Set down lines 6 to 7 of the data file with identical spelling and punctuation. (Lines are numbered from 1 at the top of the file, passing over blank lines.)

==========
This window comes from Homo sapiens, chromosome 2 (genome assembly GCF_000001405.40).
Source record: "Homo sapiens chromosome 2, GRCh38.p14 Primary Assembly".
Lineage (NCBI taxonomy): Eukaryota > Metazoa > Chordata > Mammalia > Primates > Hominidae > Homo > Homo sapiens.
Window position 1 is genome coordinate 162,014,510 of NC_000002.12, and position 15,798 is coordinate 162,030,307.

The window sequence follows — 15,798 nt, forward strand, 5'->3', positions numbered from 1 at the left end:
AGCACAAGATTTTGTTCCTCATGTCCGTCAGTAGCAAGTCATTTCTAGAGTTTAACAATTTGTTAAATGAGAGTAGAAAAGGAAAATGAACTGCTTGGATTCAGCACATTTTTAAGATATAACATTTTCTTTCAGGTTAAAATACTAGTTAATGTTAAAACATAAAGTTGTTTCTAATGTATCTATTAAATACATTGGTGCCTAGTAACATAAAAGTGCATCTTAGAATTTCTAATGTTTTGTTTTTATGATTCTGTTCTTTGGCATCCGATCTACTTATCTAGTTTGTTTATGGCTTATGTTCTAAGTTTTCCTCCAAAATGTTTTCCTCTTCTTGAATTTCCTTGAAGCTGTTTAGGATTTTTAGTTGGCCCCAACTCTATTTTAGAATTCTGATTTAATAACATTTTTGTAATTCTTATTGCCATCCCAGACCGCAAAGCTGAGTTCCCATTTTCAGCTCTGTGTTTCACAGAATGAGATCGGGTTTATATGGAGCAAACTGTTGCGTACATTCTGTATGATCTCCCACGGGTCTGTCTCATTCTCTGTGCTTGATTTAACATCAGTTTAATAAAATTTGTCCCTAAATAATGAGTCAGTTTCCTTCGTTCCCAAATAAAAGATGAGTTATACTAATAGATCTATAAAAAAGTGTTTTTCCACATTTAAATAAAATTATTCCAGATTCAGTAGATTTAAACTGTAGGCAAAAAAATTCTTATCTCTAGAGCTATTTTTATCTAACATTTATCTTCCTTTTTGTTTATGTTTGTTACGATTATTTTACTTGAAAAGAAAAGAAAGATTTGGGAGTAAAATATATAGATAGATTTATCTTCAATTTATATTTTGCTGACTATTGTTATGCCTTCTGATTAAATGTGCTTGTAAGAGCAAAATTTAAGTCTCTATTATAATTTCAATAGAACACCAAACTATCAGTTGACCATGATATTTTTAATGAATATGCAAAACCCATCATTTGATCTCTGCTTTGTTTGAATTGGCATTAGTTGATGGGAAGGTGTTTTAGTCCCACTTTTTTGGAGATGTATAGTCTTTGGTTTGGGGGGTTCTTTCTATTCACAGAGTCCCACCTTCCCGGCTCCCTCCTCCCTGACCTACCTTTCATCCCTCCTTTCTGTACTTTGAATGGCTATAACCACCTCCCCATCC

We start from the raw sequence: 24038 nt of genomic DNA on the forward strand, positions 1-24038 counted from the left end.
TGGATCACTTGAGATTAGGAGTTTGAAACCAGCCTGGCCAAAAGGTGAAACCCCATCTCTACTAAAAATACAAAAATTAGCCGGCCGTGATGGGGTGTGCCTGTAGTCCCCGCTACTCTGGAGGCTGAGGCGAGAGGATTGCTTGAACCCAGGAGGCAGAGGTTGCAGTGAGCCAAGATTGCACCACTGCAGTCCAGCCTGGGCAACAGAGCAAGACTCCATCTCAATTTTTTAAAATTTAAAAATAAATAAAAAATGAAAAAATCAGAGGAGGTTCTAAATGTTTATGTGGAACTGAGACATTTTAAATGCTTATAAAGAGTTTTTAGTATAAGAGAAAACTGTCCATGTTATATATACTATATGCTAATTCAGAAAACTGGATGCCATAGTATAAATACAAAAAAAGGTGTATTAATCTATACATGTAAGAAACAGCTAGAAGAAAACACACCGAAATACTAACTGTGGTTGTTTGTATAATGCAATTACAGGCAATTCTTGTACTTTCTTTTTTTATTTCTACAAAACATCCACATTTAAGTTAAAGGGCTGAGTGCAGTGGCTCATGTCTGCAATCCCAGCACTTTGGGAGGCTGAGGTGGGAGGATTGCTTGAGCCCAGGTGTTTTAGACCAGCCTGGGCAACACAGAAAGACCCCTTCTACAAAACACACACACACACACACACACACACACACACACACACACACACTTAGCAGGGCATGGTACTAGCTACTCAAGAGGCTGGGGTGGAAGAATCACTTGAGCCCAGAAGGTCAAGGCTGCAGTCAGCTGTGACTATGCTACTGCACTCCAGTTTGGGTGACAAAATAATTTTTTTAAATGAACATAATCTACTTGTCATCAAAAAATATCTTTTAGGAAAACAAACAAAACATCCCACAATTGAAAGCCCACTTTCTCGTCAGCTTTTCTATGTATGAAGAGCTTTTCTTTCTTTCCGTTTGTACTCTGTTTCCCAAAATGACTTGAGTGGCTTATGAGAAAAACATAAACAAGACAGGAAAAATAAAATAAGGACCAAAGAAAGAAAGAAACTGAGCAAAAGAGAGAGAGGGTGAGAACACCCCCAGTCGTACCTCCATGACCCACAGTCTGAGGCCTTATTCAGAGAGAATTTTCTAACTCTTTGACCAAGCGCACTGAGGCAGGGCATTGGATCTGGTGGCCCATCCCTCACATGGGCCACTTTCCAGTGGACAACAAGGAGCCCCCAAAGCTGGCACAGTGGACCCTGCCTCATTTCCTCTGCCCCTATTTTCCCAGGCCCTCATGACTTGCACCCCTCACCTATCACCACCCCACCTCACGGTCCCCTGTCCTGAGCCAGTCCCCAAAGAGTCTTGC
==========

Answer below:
AGCACAAGATTTTGTTCCTCATGTCCGTCAGTAGCAAGTCATTTCTAGAGTTTAACAATTTGTTAAATGAGAGTAGAAAAGGAAAATGAACTGCTTGGATTCAGCACATTTTTAAGATATAACATTTTCTTTCAGGTTAAAATACTAGTTAATGTTAAAACATAAAGTTGTTTCTAATGTATCTATTAAATACATTGGTGCCTAGTAACATAAAAGTGCATCTTAGAATTTCTAATGTTTTGTTTTTATGATTCTGTTCTTTGGCATCCGATCTACTTATCTAGTTTGTTTATGGCTTATGTTCTAAGTTTTCCTCCAAAATGTTTTCCTCTTCTTGAATTTCCTTGAAGCTGTTTAGGATTTTTAGTTGGCCCCAACTCTATTTTAGAATTCTGATTTAATAACATTTTTGTAATTCTTATTGCCATCCCAGACCGCAAAGCTGAGTTCCCATTTTCAGCTCTGTGTTTCACAGAATGAGATCGGGTTTATATGGAGCAAACTGTTGCGTACATTCTGTATGATCTCCCACGGGTCTGTCTCATTCTCTGTGCTTGATTTAACATCAGTTTAATAAAATTTGTCCCTAAATAATGAGTCAGTTTCCTTCGTTCCCAAATAAAAGATGAGTTATACTAATAGATCTATAAAAAAGTGTTTTTCCACATTTAAATAAAATTATTCCAGATTCAGTAGATTTAAACTGTAGGCAAAAAAATTCTTATCTCTAGAGCTATTTTTATCTAACATTTATCTTCCTTTTTGTTTATGTTTGTTACGATTATTTTACTTGAAAAGAAAAGAAAGATTTGGGAGTAAAATATATAGATAGATTTATCTTCAATTTATATTTTGCTGACTATTGTTATGCCTTCTGATTAAATGTGCTTGTAAGAGCAAAATTTAAGTCTCTATTATAATTTCAATAGAACACCAAACTATCAGTTGACCATGATATTTTTAATGAATATGCAAAACCCATCATTTGATCTCTGCTTTGTTTGAATTGGCATTAGTTGATGGGAAGGTGTTTTAGTCCCACTTTTTTGGAGATGTATAGTCTTTGGTTTGGGGGGTTCTTTCTATTCACAGAGTCCCACCTTCCCGGCTCCCTCCTCCCTGACCTACCTTTCATCCCTCCTTTCTGTACTTTGAATGGCTATAACCACCTCCCCATCC

We start from the raw sequence: 24038 nt of genomic DNA on the forward strand, positions 1-24038 counted from the left end.